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Who am I? Or, even more curiously, who are you? These are questions about the self – that aspect of who we are that we believe defines, or at least describes, each of us. The self is not merely an internal creation, however. Family, friends, colleagues, and acquaintances all contribute to who we are, and more importantly, they help to shape who we think we are.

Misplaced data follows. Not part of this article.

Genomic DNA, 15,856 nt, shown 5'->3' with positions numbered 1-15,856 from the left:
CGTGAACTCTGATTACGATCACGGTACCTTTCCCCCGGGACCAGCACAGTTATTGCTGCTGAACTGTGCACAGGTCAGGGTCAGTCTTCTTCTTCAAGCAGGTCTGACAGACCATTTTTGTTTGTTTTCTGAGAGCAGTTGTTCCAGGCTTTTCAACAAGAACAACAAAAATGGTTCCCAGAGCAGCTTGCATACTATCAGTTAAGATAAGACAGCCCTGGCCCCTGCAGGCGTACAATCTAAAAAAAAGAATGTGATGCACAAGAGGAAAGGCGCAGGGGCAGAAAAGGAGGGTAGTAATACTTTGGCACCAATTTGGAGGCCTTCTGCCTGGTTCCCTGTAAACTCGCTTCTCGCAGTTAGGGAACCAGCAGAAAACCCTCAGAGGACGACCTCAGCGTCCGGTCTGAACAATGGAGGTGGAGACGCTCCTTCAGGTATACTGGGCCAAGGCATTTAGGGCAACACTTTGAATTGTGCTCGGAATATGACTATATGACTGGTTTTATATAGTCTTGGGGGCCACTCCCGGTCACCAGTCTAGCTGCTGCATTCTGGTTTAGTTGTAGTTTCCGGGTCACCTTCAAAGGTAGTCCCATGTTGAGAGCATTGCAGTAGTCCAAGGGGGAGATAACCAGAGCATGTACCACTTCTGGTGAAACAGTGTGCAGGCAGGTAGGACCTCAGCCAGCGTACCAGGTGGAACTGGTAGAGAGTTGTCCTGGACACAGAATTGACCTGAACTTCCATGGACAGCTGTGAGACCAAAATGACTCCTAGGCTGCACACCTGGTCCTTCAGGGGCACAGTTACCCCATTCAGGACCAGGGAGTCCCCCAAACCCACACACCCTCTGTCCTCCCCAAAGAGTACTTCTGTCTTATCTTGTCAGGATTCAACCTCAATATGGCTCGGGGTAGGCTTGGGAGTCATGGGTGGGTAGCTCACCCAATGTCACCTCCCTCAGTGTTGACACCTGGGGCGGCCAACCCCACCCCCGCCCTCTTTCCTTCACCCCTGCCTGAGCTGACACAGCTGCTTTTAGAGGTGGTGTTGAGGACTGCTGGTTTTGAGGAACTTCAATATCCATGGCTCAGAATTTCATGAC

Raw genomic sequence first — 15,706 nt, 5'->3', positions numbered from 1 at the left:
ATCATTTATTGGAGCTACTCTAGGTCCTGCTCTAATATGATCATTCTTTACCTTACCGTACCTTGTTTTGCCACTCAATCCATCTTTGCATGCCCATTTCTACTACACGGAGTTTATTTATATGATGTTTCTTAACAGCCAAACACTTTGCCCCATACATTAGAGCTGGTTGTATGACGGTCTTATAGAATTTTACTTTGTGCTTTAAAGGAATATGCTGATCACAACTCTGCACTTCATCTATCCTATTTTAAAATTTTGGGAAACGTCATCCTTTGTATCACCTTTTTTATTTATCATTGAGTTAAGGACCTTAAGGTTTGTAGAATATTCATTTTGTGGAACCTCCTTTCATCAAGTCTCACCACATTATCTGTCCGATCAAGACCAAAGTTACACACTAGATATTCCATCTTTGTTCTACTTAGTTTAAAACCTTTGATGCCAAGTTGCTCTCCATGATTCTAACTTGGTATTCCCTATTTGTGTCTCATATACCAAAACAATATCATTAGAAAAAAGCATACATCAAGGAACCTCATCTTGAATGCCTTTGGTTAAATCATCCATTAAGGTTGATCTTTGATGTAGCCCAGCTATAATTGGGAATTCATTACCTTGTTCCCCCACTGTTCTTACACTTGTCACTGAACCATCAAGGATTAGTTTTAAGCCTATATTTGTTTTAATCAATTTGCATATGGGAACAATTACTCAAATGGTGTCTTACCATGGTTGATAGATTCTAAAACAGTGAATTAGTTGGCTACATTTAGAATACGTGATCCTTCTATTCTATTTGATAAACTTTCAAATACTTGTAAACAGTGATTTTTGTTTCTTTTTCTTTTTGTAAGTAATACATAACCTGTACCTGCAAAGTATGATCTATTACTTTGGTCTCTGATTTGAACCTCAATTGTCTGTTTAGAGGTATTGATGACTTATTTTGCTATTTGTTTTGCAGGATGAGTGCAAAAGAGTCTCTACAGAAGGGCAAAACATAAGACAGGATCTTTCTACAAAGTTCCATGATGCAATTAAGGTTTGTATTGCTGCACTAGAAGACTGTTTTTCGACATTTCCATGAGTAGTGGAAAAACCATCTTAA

In this innovative and thought-provoking book, the various social aspects of the self and its construction are imaginatively explored. Such explorations can seem abstractly academic, but they carry great significance. Knowledge of how the self is constructed has many implications for most social processes, for example, understanding the volatility of the notion of self that can provide the basis for terrorist radicalisation, can generate destructive suicidal tendencies, or can foment aggressive national identities. This interdisciplinary collection is relevant not only for theoretical and methodological elaborations, but also for more practical considerations. The chapters in this book were originally published as a special issue ofContemporary Social Science, and two articles from Self and Identity.